Whichever story is true, something happened to cause Ali and Inoki to renegotiate the rules at the last minute.
Inoki would now not be allowed to throw or tackle his opponent, nor would he be able to kick him unless he had one knee touching the canvas.
Ali wasn’t happy to fight a champion wrestler at his own game, Inoki wasn’t happy to fight a champion boxer at his.
So this one-off mixed rule-book was created.
The new, ridiculously complicated rules weren’t even revealed to the public before the fight, although they would soon see them in action.
When the contest began it quickly became obvious that this just wasn’t going to work.
Inoki had come up with a cunning tactic of lying on his back, which he did for pretty much the entire fight.
As he had one knee touching the canvas he could kick at Ali and, as he was already on the floor, he could not be touched.
It was genius and yet it was dreadful at the same time. By the fourth round, Ali himself made a joke of the contest by jumping up onto the ropes while cornered, in order to avoid Inoki’s sprawling kicks.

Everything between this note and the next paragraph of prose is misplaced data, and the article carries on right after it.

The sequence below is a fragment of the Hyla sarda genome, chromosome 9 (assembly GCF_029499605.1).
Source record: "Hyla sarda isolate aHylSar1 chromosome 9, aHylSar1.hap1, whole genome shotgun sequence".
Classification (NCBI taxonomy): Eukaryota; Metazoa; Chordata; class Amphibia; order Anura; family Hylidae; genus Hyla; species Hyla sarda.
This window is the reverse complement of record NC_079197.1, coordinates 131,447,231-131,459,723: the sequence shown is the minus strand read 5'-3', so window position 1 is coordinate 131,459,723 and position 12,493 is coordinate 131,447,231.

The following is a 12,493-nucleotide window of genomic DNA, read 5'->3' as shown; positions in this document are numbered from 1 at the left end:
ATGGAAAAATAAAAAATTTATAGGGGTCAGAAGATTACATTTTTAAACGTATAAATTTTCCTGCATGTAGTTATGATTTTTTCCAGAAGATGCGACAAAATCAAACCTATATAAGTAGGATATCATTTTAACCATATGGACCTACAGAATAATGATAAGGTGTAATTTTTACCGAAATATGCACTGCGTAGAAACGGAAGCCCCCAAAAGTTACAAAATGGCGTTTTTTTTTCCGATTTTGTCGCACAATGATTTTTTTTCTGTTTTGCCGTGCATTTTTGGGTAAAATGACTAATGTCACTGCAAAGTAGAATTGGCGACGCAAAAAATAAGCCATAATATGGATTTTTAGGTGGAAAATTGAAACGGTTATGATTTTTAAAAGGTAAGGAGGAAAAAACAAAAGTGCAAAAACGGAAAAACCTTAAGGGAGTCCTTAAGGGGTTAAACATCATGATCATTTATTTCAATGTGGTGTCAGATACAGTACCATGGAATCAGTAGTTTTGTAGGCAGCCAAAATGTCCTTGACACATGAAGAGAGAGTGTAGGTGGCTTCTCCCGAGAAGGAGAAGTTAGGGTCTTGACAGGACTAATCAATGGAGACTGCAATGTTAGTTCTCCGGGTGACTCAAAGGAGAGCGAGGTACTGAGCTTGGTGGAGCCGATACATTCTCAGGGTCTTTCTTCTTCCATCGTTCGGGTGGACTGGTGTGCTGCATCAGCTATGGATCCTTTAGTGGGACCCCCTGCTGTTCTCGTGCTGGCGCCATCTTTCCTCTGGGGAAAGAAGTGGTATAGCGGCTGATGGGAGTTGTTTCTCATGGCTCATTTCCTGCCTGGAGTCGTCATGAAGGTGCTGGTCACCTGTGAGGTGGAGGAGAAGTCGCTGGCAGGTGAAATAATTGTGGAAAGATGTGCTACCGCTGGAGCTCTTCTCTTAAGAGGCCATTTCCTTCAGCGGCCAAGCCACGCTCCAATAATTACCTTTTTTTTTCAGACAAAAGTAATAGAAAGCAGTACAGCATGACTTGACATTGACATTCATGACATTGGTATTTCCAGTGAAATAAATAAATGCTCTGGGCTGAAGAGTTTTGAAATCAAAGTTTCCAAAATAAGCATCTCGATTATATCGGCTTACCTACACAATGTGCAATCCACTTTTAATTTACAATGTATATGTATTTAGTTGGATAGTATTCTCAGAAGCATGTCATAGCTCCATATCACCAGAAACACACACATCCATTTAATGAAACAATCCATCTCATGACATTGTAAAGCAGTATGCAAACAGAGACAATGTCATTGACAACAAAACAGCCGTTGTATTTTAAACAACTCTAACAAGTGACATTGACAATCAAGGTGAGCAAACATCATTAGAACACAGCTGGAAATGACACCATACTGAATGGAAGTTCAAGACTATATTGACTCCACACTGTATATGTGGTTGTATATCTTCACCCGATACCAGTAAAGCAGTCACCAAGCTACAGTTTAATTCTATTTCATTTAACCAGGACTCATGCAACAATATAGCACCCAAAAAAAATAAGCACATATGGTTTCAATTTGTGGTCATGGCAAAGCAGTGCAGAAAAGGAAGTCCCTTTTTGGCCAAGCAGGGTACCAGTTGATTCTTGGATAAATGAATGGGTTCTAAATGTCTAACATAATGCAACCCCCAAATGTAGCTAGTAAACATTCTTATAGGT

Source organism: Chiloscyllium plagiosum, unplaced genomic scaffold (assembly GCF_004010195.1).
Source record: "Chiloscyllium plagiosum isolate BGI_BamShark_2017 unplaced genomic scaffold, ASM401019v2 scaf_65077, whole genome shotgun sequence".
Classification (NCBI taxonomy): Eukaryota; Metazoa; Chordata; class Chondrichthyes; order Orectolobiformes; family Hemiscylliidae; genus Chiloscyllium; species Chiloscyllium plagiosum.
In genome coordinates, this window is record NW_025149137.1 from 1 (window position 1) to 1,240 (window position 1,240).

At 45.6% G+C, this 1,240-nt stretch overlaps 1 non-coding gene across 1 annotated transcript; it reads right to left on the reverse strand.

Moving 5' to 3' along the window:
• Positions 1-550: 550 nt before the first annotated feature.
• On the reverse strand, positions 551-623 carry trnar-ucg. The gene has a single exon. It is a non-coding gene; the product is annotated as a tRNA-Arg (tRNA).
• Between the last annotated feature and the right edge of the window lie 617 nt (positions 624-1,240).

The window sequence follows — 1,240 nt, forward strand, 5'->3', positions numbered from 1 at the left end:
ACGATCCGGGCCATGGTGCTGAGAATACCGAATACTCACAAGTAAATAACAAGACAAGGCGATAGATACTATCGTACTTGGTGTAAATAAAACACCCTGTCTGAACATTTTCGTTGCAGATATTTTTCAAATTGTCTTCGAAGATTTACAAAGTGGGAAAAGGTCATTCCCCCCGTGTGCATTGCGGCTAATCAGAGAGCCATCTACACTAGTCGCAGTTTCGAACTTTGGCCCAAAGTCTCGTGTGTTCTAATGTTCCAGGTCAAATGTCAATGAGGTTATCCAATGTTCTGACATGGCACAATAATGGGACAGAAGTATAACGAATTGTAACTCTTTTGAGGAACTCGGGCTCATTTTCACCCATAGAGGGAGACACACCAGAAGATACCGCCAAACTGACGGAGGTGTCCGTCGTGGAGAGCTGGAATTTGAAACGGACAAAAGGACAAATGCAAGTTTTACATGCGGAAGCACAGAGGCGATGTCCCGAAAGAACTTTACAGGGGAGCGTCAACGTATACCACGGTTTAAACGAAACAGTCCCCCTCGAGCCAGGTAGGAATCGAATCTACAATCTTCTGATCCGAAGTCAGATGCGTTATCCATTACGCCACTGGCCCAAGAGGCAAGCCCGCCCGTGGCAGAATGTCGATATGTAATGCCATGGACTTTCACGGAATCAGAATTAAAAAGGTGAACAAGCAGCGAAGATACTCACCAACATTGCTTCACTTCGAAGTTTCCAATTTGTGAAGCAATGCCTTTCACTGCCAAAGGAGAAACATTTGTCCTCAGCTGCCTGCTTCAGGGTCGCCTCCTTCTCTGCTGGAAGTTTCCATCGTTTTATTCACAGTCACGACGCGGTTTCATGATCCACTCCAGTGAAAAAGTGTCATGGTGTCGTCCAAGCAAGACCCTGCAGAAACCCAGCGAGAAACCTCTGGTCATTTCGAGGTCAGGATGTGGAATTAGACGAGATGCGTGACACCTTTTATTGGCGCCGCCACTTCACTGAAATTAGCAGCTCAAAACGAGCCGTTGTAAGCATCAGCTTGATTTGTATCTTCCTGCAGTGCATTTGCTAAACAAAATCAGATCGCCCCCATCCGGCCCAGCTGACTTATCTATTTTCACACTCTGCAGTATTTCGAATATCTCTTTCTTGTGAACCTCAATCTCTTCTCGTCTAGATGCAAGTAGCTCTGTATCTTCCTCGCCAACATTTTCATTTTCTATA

This continued for the full 15 rounds.
Ali only managed to throw six punches at his constantly downed opponent, while Inoki landed several hard kicks to the American’s legs and grappled with him briefly on a couple of occasions.
Inoki was three points ahead on the scorecards, but was docked three points for fouls breaking the customised rules. The bout was officially scored a draw.
The night ended with the crowd throwing rubbish into the ring and chanting: “Money back! Money back!”
It is said that those who cannot learn from their history shall be doomed to repeat it.
Mayweather-McGregor wouldn’t be the same as Ali-Inoki because it would be fought entirely under boxing rules, but that could conceivably make it even WORSE.
Remember Ali refused to wrestle the wrestler and Inoki refused to box the boxer.
The reason for that was because they both knew they would have absolutely no chance of winning at the other’s own sport.
Mayweather-McGregor would likely be an even worse spectacle than Ali-Inoki because at least with Ali-Inoki the watching crowd had the tiniest speck of interest retained by wondering who was going to win.